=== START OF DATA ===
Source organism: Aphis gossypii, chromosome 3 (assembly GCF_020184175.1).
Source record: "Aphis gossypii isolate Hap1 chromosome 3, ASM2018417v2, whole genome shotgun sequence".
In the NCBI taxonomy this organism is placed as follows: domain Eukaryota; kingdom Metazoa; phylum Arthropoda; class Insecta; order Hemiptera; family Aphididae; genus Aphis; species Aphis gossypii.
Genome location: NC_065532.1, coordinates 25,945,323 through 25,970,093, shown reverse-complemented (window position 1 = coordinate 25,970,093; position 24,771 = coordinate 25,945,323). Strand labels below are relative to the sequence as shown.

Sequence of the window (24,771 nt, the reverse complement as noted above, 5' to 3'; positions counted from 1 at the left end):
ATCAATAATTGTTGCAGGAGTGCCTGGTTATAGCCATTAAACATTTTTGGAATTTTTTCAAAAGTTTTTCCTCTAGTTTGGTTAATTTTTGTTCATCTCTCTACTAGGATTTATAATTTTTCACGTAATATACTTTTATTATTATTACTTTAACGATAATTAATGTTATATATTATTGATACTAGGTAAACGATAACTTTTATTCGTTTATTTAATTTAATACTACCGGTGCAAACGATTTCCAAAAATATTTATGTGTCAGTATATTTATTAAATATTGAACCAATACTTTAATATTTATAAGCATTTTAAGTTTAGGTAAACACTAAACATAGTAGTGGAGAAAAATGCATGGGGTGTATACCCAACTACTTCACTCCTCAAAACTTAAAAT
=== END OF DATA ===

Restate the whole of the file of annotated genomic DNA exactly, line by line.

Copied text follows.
Source organism: Aphis gossypii, chromosome 3 (assembly GCF_020184175.1).
Source record: "Aphis gossypii isolate Hap1 chromosome 3, ASM2018417v2, whole genome shotgun sequence".
In the NCBI taxonomy this organism is placed as follows: domain Eukaryota; kingdom Metazoa; phylum Arthropoda; class Insecta; order Hemiptera; family Aphididae; genus Aphis; species Aphis gossypii.
Genome location: NC_065532.1, coordinates 25,945,323 through 25,970,093, shown reverse-complemented (window position 1 = coordinate 25,970,093; position 24,771 = coordinate 25,945,323). Strand labels below are relative to the sequence as shown.

Sequence of the window (24,771 nt, the reverse complement as noted above, 5' to 3'; positions counted from 1 at the left end):
ATCAATAATTGTTGCAGGAGTGCCTGGTTATAGCCATTAAACATTTTTGGAATTTTTTCAAAAGTTTTTCCTCTAGTTTGGTTAATTTTTGTTCATCTCTCTACTAGGATTTATAATTTTTCACGTAATATACTTTTATTATTATTACTTTAACGATAATTAATGTTATATATTATTGATACTAGGTAAACGATAACTTTTATTCGTTTATTTAATTTAATACTACCGGTGCAAACGATTTCCAAAAATATTTATGTGTCAGTATATTTATTAAATATTGAACCAATACTTTAATATTTATAAGCATTTTAAGTTTAGGTAAACACTAAACATAGTAGTGGAGAAAAATGCATGGGGTGTATACCCAACTACTTCACTCCTCAAAACTTAAAAT